And yet, as we continue our efforts to avert the "end of human rights," what will our own generation's legacy of implementation be? As this generation rises to power in public and private leadership roles, those at decision-making tables across the spectrum will have an opportunity to think critically about their own actions. The foundation and forums, from the UDHR to the UN Global Compact, certainly exist. Now, it’s up to us to ensure a future in which human rights are celebrated not only at the institutional level, but at a more personal, human level as well.

    Ariel Smilowitz is a senior at Cornell University majoring in Government and the Northeast Regional Policy Coordinator for the Roosevelt Institute | Campus Network.

    Monika Johnson is a member of the Roosevelt Institute | Campus Network's Alumni Advisory Committee.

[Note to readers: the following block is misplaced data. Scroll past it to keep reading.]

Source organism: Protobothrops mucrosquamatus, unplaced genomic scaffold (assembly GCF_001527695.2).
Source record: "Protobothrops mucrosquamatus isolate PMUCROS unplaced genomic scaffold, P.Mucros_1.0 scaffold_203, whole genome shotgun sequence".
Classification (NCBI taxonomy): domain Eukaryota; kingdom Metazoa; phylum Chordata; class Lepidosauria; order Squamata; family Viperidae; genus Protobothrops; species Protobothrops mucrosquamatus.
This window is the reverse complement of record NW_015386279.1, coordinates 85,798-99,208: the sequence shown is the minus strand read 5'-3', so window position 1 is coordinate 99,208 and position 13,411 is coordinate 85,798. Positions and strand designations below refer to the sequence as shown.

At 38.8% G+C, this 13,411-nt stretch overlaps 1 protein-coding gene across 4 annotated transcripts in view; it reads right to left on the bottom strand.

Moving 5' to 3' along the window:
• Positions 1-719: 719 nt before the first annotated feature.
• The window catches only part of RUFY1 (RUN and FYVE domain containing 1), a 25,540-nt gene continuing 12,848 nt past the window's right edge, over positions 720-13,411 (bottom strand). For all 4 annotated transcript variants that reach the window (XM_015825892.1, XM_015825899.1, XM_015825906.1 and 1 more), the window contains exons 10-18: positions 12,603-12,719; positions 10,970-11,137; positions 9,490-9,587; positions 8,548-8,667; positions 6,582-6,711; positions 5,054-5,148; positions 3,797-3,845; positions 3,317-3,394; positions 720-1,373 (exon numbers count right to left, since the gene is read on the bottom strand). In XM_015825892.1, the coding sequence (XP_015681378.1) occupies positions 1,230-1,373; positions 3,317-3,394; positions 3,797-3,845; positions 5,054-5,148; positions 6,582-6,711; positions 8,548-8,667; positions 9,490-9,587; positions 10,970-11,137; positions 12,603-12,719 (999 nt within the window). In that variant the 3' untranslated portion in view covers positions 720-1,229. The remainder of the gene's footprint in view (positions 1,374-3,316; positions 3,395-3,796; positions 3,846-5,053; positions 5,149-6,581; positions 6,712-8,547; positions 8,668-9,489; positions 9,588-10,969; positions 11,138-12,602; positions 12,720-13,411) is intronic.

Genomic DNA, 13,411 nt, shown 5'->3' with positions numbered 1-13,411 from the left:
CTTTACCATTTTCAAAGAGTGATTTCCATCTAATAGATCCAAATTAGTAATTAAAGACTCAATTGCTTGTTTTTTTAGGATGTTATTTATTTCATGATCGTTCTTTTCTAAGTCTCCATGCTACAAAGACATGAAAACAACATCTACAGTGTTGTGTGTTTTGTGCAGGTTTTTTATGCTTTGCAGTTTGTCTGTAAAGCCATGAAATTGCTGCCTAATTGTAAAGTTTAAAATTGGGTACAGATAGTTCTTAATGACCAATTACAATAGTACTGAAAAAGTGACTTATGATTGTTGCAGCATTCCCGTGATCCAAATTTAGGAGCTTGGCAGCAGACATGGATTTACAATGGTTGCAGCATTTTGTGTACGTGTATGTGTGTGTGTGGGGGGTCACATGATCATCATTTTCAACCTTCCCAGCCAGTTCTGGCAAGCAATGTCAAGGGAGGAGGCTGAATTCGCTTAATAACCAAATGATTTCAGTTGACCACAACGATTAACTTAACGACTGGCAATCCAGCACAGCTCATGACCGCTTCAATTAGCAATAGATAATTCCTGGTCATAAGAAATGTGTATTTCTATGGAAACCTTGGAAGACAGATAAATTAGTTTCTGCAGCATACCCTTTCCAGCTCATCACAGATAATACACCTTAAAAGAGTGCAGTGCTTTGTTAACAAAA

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  • Building the Infrastructure for a Lasting Progressive Coalition

    Nov 21, 2012Monika Johnson

    In order to sustain the progressive coalition that re-elected President Obama, we can create spaces for civic engagement among young Americans at the local level.

    In order to sustain the progressive coalition that re-elected President Obama, we can create spaces for civic engagement among young Americans at the local level.

    Young voters surprised pundits and Republicans again this year as we turned out in record numbers to vote, joining key constituencies including African Americans, Hispanics, and women to reelect President Obama. Composing 19 percent of the electorate, up from 18 percent in 2008 and 12 percent in 2004, young Americans demonstrated their importance to a growing progressive coalition.